Russia to cut dollar share of its $125bn sovereign wealth fund

Russia wants to reduce the dollar’s share of its $125bn sovereign wealth fund as part of a Kremlin plan to “de-dollarise” the economy and shift towards the euro and the renminbi.

Vladimir Kolychev, deputy finance minister, told reporters on Wednesday that Moscow wanted to cut the National Wealth Fund’s $45bn dollar holdings to mirror an earlier move by the central bank away from the greenback.

“I can say for certain that the dollar’s share will be lower. We are looking at different reserve currencies that meet IMF standards, including the yuan [renminbi] and those of other countries,” Mr Kolychev said, according to Interfax.

“Of course, geopolitical risks are one of the main reasons why our reserve structure is changing,” he added.

Russia’s central bank slashed its dollar holdings following a round of US sanctions in spring 2018 that knocked 20 per cent off the rouble’s value against the dollar. Moscow reduced its US Treasury debt volumes from $96bn to $8bn in just 18 months while halving its total dollar reserves to 22 per cent of the $542.9bn total. The switch pushed the euro’s stake up from 22 per cent to 32 per cent and the renminbi from 5 per cent to almost 15 per cent.

“In trade export volumes, the dollar has 62 per cent against 21 for the euro, for import the dollar has 35 per cent against 30 for the euro, and for foreign debt the dollar has 49 per cent against 18 for the euro. So the reserves are being rebalanced with politics, not economics in mind, and for entirely understandable reasons,” said Sofya Donets, chief Russia and CIS economist at Renaissance Capital.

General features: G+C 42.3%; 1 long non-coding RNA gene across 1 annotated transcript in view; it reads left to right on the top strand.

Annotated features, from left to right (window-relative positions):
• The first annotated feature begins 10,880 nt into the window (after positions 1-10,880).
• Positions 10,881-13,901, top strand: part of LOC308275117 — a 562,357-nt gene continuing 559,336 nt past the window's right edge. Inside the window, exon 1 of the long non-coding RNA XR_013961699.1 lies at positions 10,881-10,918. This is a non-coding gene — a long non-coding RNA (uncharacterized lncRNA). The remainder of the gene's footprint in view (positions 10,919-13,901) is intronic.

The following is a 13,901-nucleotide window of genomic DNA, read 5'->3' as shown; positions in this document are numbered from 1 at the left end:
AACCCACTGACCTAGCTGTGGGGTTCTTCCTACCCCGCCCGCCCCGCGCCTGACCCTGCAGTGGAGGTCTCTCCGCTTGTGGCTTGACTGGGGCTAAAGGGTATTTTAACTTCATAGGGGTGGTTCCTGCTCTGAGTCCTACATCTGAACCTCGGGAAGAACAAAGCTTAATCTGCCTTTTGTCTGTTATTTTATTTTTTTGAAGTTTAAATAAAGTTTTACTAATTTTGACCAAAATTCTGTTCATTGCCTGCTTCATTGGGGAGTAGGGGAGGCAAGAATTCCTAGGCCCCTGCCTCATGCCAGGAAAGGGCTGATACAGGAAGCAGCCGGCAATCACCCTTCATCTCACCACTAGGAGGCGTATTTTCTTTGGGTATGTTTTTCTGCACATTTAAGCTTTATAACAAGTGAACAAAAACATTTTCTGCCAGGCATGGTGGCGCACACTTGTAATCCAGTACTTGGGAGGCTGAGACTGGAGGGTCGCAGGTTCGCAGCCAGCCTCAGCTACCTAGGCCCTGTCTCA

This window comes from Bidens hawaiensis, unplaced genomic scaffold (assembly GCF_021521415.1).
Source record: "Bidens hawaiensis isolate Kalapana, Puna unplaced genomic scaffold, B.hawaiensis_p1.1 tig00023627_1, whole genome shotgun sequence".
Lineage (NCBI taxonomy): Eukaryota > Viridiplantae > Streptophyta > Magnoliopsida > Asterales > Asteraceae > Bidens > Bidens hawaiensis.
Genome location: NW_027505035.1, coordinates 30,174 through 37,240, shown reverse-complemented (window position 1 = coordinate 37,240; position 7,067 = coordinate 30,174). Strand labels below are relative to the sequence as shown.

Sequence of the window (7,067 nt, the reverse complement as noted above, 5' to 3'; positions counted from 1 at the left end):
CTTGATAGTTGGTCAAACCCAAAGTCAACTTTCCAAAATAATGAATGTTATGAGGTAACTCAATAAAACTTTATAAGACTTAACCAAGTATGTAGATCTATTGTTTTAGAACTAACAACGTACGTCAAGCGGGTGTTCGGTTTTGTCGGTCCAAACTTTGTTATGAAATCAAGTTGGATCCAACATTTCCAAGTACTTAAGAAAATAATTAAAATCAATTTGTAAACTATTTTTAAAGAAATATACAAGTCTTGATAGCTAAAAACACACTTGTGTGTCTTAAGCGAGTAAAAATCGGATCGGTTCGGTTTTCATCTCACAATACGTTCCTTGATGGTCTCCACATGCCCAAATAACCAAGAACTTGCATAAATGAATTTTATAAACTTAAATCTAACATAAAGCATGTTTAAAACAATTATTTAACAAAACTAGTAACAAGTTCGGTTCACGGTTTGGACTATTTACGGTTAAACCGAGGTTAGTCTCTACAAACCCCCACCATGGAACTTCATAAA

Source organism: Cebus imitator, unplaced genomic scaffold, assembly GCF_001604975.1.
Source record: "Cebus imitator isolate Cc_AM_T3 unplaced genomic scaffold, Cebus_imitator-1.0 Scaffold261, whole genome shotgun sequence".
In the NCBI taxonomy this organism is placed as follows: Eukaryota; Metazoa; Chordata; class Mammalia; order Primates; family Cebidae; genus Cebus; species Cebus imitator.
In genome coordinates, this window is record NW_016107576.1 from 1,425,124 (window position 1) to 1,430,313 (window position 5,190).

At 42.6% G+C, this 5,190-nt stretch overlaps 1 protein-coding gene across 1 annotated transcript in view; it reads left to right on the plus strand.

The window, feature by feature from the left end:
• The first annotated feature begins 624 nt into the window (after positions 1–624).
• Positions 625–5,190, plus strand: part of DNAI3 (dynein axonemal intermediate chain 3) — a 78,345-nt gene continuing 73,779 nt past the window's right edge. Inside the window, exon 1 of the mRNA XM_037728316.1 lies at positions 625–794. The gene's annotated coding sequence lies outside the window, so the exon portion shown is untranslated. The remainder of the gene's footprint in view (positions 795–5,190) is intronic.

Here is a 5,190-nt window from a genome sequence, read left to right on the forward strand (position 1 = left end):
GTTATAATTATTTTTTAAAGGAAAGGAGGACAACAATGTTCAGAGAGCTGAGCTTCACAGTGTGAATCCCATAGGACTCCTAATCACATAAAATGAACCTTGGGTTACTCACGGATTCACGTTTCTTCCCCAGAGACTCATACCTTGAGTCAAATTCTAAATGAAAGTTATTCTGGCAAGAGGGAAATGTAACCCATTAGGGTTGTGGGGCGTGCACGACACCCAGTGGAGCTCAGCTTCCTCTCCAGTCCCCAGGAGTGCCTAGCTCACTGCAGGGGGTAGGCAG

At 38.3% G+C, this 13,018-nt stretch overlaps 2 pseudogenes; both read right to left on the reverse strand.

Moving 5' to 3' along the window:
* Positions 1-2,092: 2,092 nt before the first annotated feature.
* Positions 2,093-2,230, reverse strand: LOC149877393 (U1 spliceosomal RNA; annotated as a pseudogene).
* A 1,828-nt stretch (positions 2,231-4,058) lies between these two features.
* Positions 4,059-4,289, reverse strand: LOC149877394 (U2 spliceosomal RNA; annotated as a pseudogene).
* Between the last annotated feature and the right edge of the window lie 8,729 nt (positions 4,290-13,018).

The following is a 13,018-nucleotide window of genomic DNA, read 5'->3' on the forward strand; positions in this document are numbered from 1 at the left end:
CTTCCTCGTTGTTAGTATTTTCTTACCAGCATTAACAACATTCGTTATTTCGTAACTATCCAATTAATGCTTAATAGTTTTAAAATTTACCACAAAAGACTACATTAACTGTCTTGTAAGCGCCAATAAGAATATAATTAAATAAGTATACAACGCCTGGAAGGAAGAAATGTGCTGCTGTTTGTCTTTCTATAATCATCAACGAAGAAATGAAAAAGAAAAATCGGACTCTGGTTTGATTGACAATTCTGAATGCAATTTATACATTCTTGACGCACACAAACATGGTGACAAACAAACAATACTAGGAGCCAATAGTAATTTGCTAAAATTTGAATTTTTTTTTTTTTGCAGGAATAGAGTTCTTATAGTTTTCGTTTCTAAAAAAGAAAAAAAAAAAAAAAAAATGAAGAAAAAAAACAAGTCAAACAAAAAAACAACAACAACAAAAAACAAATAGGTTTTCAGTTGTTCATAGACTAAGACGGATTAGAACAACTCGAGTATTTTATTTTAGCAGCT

Mr Kolychev said the wealth fund’s dollar reductions would not exactly match the central bank’s totals but would be “similar”.

Russia has bulked up the Rbs8tn National Wealth Fund by storing away extra revenue on all oil sold at more than $40 a barrel since 2017. As of October 1, it also had €39bn in euros and £7.6bn in sterling. The total is considered part of the central bank’s foreign reserves but is managed by the finance ministry.

“We have now a situation where a significant portion of FX reserves — those in the NWF — do not comply with Russia’s expressed desire to have a certain currency distribution of foreign holdings,” said Ivan Tchakarov, chief Russia and CIS economist at Citi. “Ultimately, having a certain distribution of currency reserve holdings is probably a decision taken at a political level.”

The reductions are part of a broader “de-dollarisation” that President Vladimir Putin has backed as a way to insulate Russia from US sanctions. Maxim Oreshkin, the economy minister, told the Financial Times last month that Russia planned to sell future oil and gas exports in euros and roubles.

The finance ministry has abandoned issuing sovereign debt in dollars and is exploring a renminbi-denominated government bond for early 2020. Russia is also looking at mechanisms to boost trade in roubles and local currency with partners such as Turkey.

“They will try to move away as much as they can. It is a geopolitical objective,” said Elina Ribakova, deputy chief economist at the Institute of International Finance.

Mr Kolychev said that a general shift towards trading in euros with Europe would ease the change. “Foreign trade settlement with our European partners is mostly switching to euros from the dollar even on goods where pricing was traditionally always in dollars, like oil and gas,” he said.


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